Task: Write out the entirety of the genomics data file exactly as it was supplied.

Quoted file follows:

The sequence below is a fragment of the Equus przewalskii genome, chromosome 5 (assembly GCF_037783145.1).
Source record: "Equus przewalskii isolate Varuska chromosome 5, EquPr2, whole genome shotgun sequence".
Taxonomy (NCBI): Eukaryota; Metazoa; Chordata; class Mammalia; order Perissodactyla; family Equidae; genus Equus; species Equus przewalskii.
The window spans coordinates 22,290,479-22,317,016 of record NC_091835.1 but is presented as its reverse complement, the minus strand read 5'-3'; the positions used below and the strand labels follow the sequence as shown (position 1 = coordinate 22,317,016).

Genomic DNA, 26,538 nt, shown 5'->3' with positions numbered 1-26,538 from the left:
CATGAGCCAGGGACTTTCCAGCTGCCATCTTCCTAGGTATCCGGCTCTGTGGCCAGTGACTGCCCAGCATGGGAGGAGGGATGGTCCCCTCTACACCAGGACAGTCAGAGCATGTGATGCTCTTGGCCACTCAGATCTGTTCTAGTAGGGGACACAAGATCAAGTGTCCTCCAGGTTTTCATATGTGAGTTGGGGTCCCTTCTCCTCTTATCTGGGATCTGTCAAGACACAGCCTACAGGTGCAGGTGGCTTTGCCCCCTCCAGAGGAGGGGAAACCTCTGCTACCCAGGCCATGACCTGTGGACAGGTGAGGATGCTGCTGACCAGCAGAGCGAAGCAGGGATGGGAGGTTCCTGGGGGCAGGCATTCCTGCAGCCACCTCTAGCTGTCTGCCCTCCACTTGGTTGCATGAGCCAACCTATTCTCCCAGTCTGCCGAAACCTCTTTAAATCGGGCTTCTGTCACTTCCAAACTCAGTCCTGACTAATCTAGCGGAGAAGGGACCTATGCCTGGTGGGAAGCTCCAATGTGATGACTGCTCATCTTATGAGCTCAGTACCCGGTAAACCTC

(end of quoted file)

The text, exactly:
The sequence below is a fragment of the Equus przewalskii genome, chromosome 5 (assembly GCF_037783145.1).
Source record: "Equus przewalskii isolate Varuska chromosome 5, EquPr2, whole genome shotgun sequence".
Taxonomy (NCBI): Eukaryota; Metazoa; Chordata; class Mammalia; order Perissodactyla; family Equidae; genus Equus; species Equus przewalskii.
The window spans coordinates 22,290,479-22,317,016 of record NC_091835.1 but is presented as its reverse complement, the minus strand read 5'-3'; the positions used below and the strand labels follow the sequence as shown (position 1 = coordinate 22,317,016).

Genomic DNA, 26,538 nt, shown 5'->3' with positions numbered 1-26,538 from the left:
CATGAGCCAGGGACTTTCCAGCTGCCATCTTCCTAGGTATCCGGCTCTGTGGCCAGTGACTGCCCAGCATGGGAGGAGGGATGGTCCCCTCTACACCAGGACAGTCAGAGCATGTGATGCTCTTGGCCACTCAGATCTGTTCTAGTAGGGGACACAAGATCAAGTGTCCTCCAGGTTTTCATATGTGAGTTGGGGTCCCTTCTCCTCTTATCTGGGATCTGTCAAGACACAGCCTACAGGTGCAGGTGGCTTTGCCCCCTCCAGAGGAGGGGAAACCTCTGCTACCCAGGCCATGACCTGTGGACAGGTGAGGATGCTGCTGACCAGCAGAGCGAAGCAGGGATGGGAGGTTCCTGGGGGCAGGCATTCCTGCAGCCACCTCTAGCTGTCTGCCCTCCACTTGGTTGCATGAGCCAACCTATTCTCCCAGTCTGCCGAAACCTCTTTAAATCGGGCTTCTGTCACTTCCAAACTCAGTCCTGACTAATCTAGCGGAGAAGGGACCTATGCCTGGTGGGAAGCTCCAATGTGATGACTGCTCATCTTATGAGCTCAGTACCCGGTAAACCTC